That's when I realized the cockroach was dead.

I am unsure from where this fellow came, but a number of dramatic scenarios ran through my mind, that last step taken, the lumbering roach thinking to itself, I just can't go on. . . I must, but I can't . . .. Or was it frolicking, it's brown, armored legs getting tangled. Maybe it heard Brian snore, and the noise caused its little heart to burst inside its little open circulatory system. Apoplexy. Old age. Maybe it took a little snoozer on the carpet, and just never woke up.

I respect this roach more than the others, because it saw fit to die before I was forced to kill it. Farewell, my good friend. There is a heaven for cockroaches, and in it, you are regal. You put those bitty little roaches I've plucked from the shower bottom to shame. As roaches go, you are a true gentleman, a credit to your race of low-lying, peeping, prehistoric vermin. I will remember you always. Adieu!


A lot of people are down on the Gates, but I think they're swell.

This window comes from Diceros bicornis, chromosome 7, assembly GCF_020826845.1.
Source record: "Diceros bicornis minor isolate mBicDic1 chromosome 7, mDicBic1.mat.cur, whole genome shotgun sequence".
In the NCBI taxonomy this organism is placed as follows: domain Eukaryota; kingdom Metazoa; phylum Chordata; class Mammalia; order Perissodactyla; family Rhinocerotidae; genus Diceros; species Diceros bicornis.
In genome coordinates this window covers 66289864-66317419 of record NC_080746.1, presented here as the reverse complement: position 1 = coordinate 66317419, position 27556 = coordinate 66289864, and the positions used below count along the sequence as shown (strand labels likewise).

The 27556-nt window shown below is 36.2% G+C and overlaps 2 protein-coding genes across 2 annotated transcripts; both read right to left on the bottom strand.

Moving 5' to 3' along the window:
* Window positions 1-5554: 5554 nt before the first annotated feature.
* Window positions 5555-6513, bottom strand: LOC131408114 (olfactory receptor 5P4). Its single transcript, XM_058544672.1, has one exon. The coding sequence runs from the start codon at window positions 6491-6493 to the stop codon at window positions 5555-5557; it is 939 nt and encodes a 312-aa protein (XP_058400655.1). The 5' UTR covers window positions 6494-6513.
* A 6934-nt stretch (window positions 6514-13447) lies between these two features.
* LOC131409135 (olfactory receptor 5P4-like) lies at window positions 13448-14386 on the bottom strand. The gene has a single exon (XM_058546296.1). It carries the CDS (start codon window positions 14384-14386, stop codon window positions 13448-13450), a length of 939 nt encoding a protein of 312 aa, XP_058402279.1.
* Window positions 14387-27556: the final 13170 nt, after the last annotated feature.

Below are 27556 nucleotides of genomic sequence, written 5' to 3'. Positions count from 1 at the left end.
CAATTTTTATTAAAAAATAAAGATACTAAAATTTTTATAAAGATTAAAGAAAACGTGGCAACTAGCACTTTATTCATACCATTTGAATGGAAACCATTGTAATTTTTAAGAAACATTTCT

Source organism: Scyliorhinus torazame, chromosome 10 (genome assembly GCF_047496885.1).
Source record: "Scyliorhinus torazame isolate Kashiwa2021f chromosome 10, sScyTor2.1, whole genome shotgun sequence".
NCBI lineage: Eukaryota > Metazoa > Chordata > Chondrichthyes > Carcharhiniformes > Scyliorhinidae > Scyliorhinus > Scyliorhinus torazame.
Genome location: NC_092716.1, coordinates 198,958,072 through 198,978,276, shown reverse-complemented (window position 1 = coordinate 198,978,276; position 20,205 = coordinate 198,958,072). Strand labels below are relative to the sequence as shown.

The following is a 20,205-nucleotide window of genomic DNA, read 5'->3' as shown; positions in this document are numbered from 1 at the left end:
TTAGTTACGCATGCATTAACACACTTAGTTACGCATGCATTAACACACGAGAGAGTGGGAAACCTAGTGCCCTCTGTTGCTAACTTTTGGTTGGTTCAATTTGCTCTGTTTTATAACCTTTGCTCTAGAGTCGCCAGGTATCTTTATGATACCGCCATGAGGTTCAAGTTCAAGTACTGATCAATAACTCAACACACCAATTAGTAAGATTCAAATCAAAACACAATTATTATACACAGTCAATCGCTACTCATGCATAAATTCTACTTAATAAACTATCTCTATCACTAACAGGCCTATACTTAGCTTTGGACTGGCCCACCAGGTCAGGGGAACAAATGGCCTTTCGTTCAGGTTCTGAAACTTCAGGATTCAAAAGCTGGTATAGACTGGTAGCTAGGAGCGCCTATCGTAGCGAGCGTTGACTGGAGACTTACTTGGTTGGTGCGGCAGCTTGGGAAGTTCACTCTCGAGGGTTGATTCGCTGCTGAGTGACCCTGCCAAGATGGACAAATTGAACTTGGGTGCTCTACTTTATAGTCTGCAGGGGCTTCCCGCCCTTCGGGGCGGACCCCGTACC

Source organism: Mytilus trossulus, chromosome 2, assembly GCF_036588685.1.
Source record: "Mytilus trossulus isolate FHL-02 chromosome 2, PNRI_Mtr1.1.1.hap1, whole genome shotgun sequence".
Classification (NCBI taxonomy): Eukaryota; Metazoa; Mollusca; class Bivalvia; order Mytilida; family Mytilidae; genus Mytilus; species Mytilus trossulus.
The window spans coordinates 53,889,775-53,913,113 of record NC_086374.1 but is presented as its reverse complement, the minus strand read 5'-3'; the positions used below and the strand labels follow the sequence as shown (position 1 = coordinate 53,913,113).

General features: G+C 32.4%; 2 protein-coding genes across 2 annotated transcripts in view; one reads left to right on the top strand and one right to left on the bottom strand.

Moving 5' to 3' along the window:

Brian, Alison Adleman, and I walked around Central Park on Saturday afternoon, and we took the requisite pictures with the Gates. I keep hearing how underwhelmed people are by the public art, how it is a waste of money. Well, I think part of the problem is that New Yorkers are spoiled. They want everything to light up and spin around and have sequins on it. If Christo and Jeanne-Claude wrapped up the Empire State building, it wouldn't be enough. We're New York, for chrissake. We want something bigger and better than a bunch of draperies hanging around 23 miles of footpaths.

I think the Gates biggest problem is that it is called "the Gates". I think it should be called "the Drapes". I think if one were to think of the exhibition as a bunch of draperies, one might not expect as much from it, and then be able to view it for the pleasing thing it is.

This is my opinion.

Thank you, Christo and Jeanne-Claude for bringing your saffron, billowing drapes to our fair city. I think they're neat.

Though, personally, your Surrounded Islands were my favorite.